This artist's concept shows a pulsar, which is like a lighthouse, as its light appears in regular pulses as it rotates. Pulsars are dense remnants of exploded stars, and are part of a class of objects called neutron stars.
This artist's concept shows a pulsar, which is like a lighthouse, as its light appears in regular pulses as it rotates. Pulsars are dense remnants of exploded stars and are part of a class of objects called neutron stars. SA/JPL-Caltech

NASA's star-hunting telescope was able to spot a massive thermonuclear explosion that came from a distant region in space. As per the agency, it was most likely produced by the stellar remains of a star that went supernova.

The explosion, which was mainly composed of X-ray bursts, was observed by NASA through its Neutron Star Interior Composition Explorer (NICER) telescope. Scientists managing the glass noted that they have been observing the blast ever since they noticed a drastic X-ray spike in August.

NASA stated that the X-ray blast was the most powerful one spotted by NICER so far. After detecting the burst, the agency's scientists carried out an investigation on its origin and discovered that it came from a pulsar that was identified as SAX J1808.4-3658.

Pulsars are known as the remains of a star that died after collapsing under the weight of its own gravity. Although they can cause a supernova after they collapse but are not massive enough to turn into a black hole.

Cassiopeia A
This false-color image from three of NASA Great Observatories provides one example of a star that died in a fiery supernova blast. Called Cassiopeia A, this supernova remnant is located 10,000 light-years away in the constellation Cassiopeia. NASA/JPL-Caltech/STScI/CXC/SAO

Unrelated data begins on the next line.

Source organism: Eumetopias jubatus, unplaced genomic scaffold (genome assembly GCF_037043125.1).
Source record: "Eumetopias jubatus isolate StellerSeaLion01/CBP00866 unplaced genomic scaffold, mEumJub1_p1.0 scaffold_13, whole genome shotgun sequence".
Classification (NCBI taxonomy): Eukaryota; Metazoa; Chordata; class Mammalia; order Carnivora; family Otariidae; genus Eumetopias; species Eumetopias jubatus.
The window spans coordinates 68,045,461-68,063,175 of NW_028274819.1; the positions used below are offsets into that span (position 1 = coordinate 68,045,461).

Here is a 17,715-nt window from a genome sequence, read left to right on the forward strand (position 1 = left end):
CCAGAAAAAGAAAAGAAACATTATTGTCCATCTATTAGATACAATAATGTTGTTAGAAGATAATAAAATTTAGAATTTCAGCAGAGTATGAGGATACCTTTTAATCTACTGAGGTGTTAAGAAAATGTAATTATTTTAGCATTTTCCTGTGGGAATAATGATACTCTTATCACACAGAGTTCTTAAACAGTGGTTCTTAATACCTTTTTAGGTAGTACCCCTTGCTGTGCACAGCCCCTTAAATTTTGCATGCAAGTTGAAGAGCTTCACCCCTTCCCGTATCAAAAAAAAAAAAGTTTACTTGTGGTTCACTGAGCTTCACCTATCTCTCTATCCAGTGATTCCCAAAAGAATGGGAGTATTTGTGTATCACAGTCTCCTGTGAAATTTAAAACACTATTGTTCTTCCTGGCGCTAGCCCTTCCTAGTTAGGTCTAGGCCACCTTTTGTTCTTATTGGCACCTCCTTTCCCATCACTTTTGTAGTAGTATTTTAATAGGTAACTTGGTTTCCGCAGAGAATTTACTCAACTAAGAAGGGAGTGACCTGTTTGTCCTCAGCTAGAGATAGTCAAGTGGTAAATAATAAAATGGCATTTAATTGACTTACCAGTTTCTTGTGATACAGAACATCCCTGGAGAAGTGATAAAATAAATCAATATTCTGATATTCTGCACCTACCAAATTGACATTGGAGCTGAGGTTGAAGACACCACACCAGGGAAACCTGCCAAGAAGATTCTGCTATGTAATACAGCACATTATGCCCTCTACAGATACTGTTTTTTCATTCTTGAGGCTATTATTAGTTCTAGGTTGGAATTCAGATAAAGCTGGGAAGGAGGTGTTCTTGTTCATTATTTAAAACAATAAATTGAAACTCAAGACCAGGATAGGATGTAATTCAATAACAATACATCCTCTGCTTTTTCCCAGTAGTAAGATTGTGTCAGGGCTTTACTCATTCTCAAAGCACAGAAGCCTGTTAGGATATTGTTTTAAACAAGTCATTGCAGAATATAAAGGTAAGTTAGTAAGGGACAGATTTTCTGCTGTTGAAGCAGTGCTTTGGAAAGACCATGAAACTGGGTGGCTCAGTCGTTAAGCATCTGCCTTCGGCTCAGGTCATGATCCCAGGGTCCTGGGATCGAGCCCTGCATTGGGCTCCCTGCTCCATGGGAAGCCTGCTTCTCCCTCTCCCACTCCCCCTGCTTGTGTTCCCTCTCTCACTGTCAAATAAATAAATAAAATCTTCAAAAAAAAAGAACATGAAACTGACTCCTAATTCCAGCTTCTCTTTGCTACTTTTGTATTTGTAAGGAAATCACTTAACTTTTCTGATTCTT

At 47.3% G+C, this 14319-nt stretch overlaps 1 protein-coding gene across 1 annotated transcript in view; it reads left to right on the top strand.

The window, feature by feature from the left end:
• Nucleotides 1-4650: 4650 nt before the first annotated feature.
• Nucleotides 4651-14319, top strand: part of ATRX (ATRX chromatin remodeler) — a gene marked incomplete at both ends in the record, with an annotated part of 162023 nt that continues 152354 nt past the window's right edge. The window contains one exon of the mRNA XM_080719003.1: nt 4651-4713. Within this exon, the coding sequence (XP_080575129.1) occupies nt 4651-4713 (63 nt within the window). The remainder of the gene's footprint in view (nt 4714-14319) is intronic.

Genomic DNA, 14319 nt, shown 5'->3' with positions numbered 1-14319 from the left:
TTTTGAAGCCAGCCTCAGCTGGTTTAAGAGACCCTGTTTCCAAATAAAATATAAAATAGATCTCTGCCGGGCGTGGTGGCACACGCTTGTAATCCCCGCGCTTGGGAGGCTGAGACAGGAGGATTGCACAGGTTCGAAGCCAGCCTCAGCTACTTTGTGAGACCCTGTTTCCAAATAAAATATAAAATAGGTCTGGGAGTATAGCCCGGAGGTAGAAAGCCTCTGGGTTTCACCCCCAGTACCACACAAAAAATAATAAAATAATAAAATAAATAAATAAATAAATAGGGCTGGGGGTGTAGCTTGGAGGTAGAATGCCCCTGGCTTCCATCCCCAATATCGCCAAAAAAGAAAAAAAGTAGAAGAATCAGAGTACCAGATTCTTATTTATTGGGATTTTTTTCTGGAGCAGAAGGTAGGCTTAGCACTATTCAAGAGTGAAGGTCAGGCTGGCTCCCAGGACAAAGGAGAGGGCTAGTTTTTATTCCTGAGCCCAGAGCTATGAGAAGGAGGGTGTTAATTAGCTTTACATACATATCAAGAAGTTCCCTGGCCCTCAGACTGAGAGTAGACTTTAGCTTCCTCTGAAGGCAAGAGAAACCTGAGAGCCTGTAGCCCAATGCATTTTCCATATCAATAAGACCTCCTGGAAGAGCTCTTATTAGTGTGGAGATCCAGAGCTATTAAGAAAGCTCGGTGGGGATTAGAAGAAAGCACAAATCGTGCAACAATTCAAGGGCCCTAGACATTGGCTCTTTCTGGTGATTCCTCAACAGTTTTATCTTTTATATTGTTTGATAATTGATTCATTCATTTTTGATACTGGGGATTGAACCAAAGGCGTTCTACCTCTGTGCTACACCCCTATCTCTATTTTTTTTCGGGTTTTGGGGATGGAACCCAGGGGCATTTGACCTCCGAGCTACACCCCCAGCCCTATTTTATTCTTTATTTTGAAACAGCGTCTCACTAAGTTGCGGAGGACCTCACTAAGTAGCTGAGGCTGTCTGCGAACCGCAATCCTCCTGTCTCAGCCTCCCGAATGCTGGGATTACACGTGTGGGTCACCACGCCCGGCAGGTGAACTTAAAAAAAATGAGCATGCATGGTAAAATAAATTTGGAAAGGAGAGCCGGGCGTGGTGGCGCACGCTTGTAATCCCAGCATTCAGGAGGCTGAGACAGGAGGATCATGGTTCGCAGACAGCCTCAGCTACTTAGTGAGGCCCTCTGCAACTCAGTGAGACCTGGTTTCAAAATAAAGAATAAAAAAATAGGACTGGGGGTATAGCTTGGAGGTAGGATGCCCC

"This burst was outstanding," Peter Bult, an astrophysicist at NASA's Goddard Space Flight Center and the lead investigator for NICER's said in a statement.

"We see a two-step change in brightness, which we think is caused by the ejection of separate layers from the pulsar surface, and other features that will help us decode the physics of these powerful events," he added.

According to NASA, the X-ray burst from the pulsar produced as much energy in 20 seconds as the Sun does in almost 10 days. The agency's scientists believe that the explosion occurred after the helium on the surface of the pulsar sunk underneath and fused into a ball of carbon. This caused the helium to erupt and led to a thermonuclear explosion on the dead star's surface.

"The helium settles out and builds up a layer of its own," researcher Zaven Arzoumanian of NASA's Goddard Space Flight Center explained. "Once the helium layer is a few meters deep, the conditions allow helium nuclei to fuse into carbon. Then the helium erupts explosively and unleashes a thermonuclear fireball across the entire pulsar surface." NASA's scientists presented their findings regarding NICER's latest discovery through a new study published in the Astrophysical Journal Letters.